Davao plans bid for record for most 'torotot' blowers
Subscribe Now December 27, 2013 at 11:44pm
A different kind of noise will fill the city streets when 2014 comes—that of thousands of paper horns that the city hopes will bag it a Guinness World Record for the most people blowing paper horns (torotot) to welcome the New Year.
The city government, with the help of telecommunications giant Smart Communications, will try to establish a world record that an official said would “institutionalize Davao City as a city that believes it does not need firecrackers.”
“We only need to come together and be happy with the New Year,” said Councilor Leo Avila.
The city government banned firecrackers and pyrotechnics 11 years ago and proved it was serious in outlawing these products.
Chinese residents dropped tradition and found ways of celebrating the New Year without firecrackers.
Arnold Dellosa, Smart regional sales manager for Southern Mindanao, said the ban prompted merrymakers to be more creative.
He said that for the Guinness record attempt, organizers would gather at least 10,000 paper horn blowers in one place to welcome the New Year in a bid to break Japan’s record of 6,000 paper horn blowers assembled in one place.
“It will be the first in the Philippines,” Dellosa said. The event, he said, would start at 1 p.m. on Dec. 31 and end at
1 a.m. on Jan. 1.
“It has been a long tradition among people in this city to also blow the horn in every corner of the house to drive out the bad spirits and welcome the New Year,” he said.
Dellosa said Smart would provide a free horn to each Smart subscriber taking part in the event.
The paper horns, he said, would come with raffle coupons to win prizes. Subscribers may register by text message for the free horns, which can be kept as souvenirs, as the telecommunications firm plans to hold the activity every year.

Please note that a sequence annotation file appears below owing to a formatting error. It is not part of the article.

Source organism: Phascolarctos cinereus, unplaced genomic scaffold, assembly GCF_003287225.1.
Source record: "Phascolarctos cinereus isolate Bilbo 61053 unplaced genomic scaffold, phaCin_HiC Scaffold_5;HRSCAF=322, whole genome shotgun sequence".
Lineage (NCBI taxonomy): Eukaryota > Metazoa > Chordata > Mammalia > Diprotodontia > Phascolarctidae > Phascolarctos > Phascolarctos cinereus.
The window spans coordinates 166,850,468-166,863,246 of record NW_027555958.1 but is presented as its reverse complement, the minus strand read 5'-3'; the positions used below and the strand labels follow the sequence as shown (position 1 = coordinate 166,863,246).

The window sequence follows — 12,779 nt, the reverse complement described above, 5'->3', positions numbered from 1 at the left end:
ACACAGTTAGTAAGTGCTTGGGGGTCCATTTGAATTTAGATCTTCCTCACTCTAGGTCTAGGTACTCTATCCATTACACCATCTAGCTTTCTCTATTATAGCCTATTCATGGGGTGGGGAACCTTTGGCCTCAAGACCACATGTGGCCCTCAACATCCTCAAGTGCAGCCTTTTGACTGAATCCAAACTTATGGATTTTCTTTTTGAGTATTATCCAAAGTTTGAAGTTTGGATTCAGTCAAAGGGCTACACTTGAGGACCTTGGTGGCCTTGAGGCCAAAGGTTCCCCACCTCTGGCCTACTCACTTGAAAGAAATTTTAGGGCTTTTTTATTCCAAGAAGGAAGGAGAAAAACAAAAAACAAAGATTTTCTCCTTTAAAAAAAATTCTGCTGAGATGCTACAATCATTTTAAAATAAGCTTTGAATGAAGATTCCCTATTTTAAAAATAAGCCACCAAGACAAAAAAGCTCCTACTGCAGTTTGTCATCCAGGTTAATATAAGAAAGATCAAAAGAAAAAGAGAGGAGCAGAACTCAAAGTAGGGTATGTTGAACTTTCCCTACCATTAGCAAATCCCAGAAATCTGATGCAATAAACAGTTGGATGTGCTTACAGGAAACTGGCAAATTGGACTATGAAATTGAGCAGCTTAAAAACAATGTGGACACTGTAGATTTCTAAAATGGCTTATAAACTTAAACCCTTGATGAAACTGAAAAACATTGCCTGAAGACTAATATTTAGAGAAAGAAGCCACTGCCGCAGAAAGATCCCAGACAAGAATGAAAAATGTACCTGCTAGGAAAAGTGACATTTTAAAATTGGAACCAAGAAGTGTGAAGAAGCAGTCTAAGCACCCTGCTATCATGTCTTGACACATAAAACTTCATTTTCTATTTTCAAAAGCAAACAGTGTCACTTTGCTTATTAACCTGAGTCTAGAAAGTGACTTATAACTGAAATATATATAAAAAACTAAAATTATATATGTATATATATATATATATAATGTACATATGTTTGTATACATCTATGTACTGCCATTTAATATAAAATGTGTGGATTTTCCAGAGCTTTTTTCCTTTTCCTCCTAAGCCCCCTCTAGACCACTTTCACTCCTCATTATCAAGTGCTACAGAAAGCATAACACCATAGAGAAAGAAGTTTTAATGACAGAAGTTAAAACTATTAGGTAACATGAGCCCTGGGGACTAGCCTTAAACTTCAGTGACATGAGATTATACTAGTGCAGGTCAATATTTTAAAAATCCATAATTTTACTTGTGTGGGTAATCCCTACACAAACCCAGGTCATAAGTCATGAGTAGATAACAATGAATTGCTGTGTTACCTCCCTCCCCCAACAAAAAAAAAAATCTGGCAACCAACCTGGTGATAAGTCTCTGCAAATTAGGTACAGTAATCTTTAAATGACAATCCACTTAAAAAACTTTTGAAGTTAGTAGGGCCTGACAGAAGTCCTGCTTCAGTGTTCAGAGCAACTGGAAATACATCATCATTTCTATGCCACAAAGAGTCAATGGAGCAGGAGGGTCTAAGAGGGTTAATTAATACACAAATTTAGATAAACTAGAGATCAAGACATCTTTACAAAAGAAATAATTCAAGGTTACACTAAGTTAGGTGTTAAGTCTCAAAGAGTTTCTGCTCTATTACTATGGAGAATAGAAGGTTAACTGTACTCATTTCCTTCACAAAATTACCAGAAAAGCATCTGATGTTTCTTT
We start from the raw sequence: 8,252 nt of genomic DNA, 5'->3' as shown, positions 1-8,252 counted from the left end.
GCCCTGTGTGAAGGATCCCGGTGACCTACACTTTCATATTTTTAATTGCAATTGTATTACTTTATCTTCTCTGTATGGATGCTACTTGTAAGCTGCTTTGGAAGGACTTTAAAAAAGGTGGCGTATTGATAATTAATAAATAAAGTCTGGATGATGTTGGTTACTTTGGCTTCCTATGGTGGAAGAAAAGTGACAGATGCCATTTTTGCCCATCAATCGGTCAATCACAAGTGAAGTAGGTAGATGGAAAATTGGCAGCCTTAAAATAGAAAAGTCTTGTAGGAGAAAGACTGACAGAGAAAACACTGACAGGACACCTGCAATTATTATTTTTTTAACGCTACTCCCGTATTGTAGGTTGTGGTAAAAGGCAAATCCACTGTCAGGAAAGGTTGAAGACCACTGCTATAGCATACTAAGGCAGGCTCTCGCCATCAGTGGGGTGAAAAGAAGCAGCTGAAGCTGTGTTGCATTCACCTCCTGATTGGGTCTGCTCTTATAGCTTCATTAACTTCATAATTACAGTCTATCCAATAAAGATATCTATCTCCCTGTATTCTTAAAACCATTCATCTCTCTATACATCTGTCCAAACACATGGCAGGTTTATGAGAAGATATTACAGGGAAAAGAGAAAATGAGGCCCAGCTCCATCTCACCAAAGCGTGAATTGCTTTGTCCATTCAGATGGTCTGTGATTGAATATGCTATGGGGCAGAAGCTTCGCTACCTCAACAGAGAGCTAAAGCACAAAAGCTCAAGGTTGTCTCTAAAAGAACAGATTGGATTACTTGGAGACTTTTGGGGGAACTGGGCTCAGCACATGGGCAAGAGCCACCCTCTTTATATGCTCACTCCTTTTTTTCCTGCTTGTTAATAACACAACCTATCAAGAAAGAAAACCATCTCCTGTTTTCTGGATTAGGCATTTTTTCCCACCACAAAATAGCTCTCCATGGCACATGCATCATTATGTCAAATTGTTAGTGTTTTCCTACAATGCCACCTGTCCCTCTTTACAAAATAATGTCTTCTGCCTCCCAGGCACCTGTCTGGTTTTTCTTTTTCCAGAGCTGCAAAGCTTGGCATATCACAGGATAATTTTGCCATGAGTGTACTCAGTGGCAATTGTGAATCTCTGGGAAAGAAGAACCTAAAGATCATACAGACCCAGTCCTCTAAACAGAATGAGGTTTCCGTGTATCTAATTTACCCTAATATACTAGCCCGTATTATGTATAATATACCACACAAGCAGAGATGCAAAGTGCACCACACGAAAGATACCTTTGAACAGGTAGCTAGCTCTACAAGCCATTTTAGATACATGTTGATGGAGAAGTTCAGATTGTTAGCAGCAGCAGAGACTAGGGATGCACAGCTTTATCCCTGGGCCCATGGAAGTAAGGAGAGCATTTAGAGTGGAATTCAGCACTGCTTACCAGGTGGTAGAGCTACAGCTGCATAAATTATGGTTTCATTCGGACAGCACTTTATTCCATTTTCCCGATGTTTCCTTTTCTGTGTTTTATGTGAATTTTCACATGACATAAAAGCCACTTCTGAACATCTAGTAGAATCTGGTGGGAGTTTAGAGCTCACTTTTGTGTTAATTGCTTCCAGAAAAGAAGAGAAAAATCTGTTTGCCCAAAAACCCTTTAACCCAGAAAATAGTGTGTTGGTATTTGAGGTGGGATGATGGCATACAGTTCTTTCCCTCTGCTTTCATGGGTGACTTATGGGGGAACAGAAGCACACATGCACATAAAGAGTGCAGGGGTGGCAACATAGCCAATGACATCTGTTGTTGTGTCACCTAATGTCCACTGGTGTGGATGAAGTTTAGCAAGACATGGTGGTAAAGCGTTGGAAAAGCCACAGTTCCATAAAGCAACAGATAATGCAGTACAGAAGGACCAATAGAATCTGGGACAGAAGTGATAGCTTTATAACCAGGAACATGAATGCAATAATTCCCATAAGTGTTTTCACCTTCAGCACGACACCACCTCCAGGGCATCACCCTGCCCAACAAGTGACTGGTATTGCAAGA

In Zamboanga City, a ban on firecrackers has also been put in place.
Msgr. Crisologo Manongas, administrator of the Archdiocese of Zamboanga, said the church welcomed the ban but hoped it would be enforced faithfully.
Manongas appealed to the faithful to donate the money they intend to use on firecrackers to the victims of Supertyphoon “Yolanda” instead.
A small pack of sparklers, he said, costs P40 to P45 “and it takes just seconds to burn your money.”
“That money could have been a kilo of rice that could have translated into a meal for a family of six,” said Manongas.
Kidapawan City also banned pyrotechnics this year and the mayor admitted there had been attempts to convince him to delay its implementation.
“This is for the good of everybody,” said Mayor Joseph Evangelista. “It may take some time before we can really adapt to the firecracker ban but we should start now,” he said.
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